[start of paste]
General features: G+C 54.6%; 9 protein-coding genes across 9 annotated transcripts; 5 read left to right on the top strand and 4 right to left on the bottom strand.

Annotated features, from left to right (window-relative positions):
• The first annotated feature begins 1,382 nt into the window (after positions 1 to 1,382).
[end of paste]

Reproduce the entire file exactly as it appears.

General features: G+C 54.6%; 9 protein-coding genes across 9 annotated transcripts; 5 read left to right on the top strand and 4 right to left on the bottom strand.

Annotated features, from left to right (window-relative positions):
• The first annotated feature begins 1,382 nt into the window (after positions 1 to 1,382).